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overturned vehicle blocking route 30. take business instead. there's a look at 95 speeds and speeds on the beltway. there's a live look at mountain road. this is brought to you by the cochran firm. call 1800 the firm. >> track construction for the grand prix of baltimore has officially started. here's mike with the story. >> reporter: reality has arrived with the placement of the first concrete retaking walls. conway street was closed overnight to allow semis and cranes to lift the first of 20 to millions pound of wall. expect some traffic troubles but the city says the major intersections will be done last to keep the disruption to a minimum. back to you, don. >> thank you very much.
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i'm really glad that you're asking me these types of questions. >> why is that? >> it's important that you know exactly what you're getting. >> do you think she's ready to be president? >> i don't think she's going to be ready on january 20th but i think she has the smarts to get there eventually. >> give me the bottom line. >> high risk, high reward. >> you shouldn't have told me that! >> why not? >> i've been a risk-taker all my life. >> i remember that movie, high risk, high reward. the hbo movie "game change" showed us what it takes for a presidential campaign to check out a potential vice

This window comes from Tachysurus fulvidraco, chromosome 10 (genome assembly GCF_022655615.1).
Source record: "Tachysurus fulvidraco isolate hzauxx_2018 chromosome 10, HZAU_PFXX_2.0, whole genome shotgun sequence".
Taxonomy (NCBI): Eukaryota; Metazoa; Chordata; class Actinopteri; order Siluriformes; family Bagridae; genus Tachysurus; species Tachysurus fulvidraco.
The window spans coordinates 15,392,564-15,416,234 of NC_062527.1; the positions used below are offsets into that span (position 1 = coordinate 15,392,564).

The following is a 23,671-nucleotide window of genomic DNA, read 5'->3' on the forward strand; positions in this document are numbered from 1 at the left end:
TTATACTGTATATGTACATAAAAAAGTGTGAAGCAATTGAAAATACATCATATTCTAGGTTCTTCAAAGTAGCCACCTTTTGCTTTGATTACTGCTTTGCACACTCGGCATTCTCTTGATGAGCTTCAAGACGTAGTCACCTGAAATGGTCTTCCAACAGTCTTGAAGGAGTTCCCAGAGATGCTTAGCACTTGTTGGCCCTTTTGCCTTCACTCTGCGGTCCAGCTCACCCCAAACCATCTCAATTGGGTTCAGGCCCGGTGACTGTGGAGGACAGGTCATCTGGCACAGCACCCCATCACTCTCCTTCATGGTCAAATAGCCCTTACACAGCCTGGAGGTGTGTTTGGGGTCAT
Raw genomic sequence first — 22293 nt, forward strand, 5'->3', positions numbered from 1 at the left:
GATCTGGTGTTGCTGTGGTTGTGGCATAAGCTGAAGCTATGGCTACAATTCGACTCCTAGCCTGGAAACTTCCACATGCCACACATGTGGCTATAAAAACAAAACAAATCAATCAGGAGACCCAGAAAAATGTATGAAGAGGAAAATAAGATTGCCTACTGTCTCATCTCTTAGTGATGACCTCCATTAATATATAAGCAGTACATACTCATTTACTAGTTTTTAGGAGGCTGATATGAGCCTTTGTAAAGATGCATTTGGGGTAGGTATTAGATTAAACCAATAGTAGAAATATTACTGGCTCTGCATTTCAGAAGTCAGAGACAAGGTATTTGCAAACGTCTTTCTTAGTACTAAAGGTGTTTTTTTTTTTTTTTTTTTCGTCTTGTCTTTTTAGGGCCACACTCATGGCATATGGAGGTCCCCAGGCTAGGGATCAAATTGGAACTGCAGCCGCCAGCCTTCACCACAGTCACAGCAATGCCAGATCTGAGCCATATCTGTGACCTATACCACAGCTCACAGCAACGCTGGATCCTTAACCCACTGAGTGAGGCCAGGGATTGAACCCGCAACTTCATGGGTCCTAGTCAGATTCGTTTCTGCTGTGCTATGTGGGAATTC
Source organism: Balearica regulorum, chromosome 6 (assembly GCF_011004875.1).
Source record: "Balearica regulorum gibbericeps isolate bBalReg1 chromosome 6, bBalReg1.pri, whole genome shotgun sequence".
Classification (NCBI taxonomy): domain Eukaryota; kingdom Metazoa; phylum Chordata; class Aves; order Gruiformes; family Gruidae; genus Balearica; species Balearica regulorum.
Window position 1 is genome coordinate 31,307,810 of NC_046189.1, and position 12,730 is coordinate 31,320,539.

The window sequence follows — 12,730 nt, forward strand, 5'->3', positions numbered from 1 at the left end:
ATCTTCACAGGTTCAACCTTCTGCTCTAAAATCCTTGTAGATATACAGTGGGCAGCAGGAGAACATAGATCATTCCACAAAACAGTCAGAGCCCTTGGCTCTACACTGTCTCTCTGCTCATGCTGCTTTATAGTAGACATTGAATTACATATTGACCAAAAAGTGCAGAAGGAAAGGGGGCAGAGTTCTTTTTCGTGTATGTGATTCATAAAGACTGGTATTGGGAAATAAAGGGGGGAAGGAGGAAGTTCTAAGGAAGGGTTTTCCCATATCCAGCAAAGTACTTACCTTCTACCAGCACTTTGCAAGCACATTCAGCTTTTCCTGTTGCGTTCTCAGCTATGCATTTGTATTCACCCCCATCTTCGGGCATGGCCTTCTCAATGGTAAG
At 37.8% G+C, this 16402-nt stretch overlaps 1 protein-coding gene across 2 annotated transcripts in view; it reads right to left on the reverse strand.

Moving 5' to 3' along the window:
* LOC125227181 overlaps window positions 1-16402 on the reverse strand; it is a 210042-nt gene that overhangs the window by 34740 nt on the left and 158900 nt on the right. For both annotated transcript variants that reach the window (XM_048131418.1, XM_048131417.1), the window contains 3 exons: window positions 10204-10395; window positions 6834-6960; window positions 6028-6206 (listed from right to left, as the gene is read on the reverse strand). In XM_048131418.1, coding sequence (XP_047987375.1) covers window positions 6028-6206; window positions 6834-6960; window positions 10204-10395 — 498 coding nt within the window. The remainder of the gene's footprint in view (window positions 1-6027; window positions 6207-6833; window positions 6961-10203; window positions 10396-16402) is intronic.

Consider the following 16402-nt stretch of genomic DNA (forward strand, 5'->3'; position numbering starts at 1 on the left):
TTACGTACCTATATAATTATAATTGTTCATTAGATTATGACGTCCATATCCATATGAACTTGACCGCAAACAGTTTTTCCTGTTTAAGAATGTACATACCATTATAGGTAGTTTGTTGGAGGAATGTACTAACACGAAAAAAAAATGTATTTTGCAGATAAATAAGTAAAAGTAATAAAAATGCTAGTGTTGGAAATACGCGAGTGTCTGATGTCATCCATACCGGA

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presidential candidate. it's 8:00. welcome back to "cbs this morning." i'm gayle king. >> and i'm charlie rose. mitt romney will have to choose his running mate some time in the next three weeks, so we can be fairly sure that some potential candidates are going through the vetting process right now. >> jason zengerle is a contributing editor at "gq" magazine. he put himself through the process and writes about it in "gq's" latest issue and he joins us at the table this morning. hello. >> how are you? >> i was fascinated, because this was the description that evan bye says it's like having a colonoscopy, except they use a hubble telescope on you, and i just thought yikes! does it hurt? >> it was uncomfortable, put it that way. they ask for everything from your college records, transfers and s.a.t. scores and that's uncomfortable. where it's really uncomfortable is the personal questions. >> like? >> have you always been faithful to your wife? >> yes. even though i could answer all the questions comfortably, it was still uncomfortably answering them. have you ever paid for sex?